Development Menu

Grown in Britain Logo

We would like to thank all those who have given support to this project from the local community, Warwickshire Wildlife Trust, the Forestry Commission, the Pond Conservation Trust, Alvecote and Shuttington Parish Council, Maurice Arnold, and all the contractors and friends, family and volunteers who have worked on the site and given us advice and support.

We are developing Alvecote Wood according to our Woodland Management Plan that has been agreed with and grant-aided by the Forestry Commission under the English Woodland Grant Scheme.

Are you another woodland owner needing advice? Would you like to read our Tree Safety Policy?

The Development of Alvecote Wood

Alvecote woods - clearing and ponds

Why does a wood need management?

When we purchased Alvecote Wood in October 2007, the site had been neglected for about 15 years. It seems perverse, but woodland needs management in order to provide the maximum range of habitats for the animals and other plants that live there. Without management a number of things that are detrimental to biodiversity and presevation of the habitat can happen.

Regeneration

Oak trees are very long-lived, with specimens alive that are over 500 years old. An oak woodland needs to regenerate, by which I mean new trees need to be allowed to self-seed and grow up to replace those that die and fall due to natural processes, including disease, old age, lightning strikes and wind damage. Without regeneration, a woodland will tend to age and eventually all the trees will tend to die at the same time, leading to a large and rapid reduction in the tree area available. So, opportunities need to be made for new trees to grow.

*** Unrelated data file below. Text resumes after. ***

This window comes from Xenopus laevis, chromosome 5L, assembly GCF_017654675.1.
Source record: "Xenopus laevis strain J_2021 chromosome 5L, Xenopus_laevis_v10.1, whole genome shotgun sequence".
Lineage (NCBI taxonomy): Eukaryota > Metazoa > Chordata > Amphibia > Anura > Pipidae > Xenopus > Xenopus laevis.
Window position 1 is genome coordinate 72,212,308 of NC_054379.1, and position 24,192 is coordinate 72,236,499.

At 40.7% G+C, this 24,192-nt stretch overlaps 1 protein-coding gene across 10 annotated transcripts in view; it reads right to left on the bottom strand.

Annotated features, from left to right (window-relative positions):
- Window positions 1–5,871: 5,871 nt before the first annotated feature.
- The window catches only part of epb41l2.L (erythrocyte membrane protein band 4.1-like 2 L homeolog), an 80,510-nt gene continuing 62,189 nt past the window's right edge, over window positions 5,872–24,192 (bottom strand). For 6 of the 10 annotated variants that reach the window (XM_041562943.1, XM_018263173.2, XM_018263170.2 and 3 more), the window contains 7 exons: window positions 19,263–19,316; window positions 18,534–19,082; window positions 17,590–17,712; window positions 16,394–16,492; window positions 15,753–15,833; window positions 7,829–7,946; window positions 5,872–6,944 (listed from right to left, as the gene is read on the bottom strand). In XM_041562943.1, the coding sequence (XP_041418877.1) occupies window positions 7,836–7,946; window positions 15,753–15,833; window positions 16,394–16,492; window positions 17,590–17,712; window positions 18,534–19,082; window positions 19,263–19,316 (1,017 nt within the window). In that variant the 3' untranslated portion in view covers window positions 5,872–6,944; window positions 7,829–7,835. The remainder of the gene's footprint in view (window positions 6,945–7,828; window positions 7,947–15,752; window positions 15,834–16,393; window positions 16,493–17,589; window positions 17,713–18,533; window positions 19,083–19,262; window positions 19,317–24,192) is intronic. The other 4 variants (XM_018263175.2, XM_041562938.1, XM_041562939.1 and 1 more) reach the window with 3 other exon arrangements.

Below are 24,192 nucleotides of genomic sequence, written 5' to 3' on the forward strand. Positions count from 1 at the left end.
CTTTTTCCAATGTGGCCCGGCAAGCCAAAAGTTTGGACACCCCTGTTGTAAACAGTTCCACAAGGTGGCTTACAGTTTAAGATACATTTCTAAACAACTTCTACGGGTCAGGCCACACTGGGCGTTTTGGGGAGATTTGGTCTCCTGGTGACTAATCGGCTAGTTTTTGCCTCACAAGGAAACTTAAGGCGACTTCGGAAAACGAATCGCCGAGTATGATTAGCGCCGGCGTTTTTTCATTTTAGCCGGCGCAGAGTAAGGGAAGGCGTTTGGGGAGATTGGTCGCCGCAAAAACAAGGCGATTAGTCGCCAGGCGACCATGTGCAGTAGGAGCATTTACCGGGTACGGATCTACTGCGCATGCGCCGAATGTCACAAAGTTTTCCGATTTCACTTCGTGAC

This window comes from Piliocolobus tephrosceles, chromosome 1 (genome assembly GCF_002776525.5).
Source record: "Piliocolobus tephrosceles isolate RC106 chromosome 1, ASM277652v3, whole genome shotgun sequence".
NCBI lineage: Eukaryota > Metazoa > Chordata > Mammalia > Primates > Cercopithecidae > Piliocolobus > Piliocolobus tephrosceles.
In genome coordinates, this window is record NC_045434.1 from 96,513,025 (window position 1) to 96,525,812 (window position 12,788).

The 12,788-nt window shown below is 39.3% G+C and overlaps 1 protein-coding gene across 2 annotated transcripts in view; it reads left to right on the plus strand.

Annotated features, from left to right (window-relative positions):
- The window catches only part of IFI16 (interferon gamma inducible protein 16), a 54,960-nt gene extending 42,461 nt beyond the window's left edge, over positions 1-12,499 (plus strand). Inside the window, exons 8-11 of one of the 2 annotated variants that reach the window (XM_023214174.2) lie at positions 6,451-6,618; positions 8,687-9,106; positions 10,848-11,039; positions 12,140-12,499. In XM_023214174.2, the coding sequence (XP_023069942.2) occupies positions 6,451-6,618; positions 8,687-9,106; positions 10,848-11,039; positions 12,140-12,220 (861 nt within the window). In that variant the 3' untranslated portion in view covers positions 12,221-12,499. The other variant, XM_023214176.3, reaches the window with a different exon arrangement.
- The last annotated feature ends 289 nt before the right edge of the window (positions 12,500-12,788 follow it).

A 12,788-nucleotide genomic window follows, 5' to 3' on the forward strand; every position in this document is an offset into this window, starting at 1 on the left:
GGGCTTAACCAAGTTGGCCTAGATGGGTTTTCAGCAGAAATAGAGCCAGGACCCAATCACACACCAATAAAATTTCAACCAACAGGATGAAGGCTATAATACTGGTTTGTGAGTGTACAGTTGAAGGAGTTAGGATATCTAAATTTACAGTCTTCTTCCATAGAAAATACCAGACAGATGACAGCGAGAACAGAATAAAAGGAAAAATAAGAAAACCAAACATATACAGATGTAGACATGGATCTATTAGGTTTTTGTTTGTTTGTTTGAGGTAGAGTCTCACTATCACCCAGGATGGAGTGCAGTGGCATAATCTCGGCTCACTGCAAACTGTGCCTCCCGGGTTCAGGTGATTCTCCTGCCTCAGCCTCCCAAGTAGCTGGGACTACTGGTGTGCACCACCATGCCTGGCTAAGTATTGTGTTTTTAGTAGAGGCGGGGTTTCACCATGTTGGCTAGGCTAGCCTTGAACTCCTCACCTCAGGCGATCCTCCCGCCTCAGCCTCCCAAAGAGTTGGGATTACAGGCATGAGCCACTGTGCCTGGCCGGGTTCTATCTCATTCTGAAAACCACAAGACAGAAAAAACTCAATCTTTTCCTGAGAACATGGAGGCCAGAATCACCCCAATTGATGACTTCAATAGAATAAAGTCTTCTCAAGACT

In order to grow, new saplings need light, and this can only be provided in gaps in the main canopy. This can occur naturally, or gaps can be made by thinning the main canopy in areas where all trees are of the same age, to allow acorns in the soil to germinate and grow into new saplings. Thinning is often needed where new saplings are growing too close to each other for each sapling to become a mature canopy tree - thinning gives the best chance of large mature oaks becoming the familiar woodland oak canopy that we recognise and love.

However, other things need to be in place to ensure regeneration can take place, in particular protection from predators such as deer and rabbits, and lack of rapid-growing undergrowth and scrub that will overwhelm the small, slower-growing oak saplings. This includes elder scrub and in Alvecote Wood there is a problem with very vigorous bramble growth that is strangling some of the saplings trying to develop. Management has to tackle this to ensure there are healthy oak trees on the site in 20, 50, 100 and 500 years time.

Encroachment

Another problem with ancient semi-natural native woodland is that non-native species often grow well in the habitat. If they grow faster than native species, the latter can lose out, and the woodland gradually becomes taken over by these non-native species, such as sycamore. In Alvecote Wood we have to take precautions against such encroachment.

Loss of habitat

Non-managed woodland actually tends to become ecologically poorer over time because a few dominant species tend to take over the whole area. Managed woodland tends to have clearings, managed scrub or coppice, access tracks and rides with woodland edge where a wide variety of plants can grow, larger clearings, ponds, streams, ditches and so forth.

Alvecote Wood had few clearings and these were gradually becoming overwhelmed by brambles and elder scrub. Existing ponds were silting up. Other areas were becoming waterlogged and mature oak trees were dying as a result. There were virtually no access tracks, and therefore the woodland edge habitat was poorly developed. Maintenance of and development of new habitat areas is therefore a priority for us.

This section of the web site tells you about developments at Alvecote Wood - our objectives and woodland management plans, how we plan to make things better for trees and the other species that live in woodland, how we are improving existing habitats and developing new ones, and how we hope to improve access to the site for management and for visitors.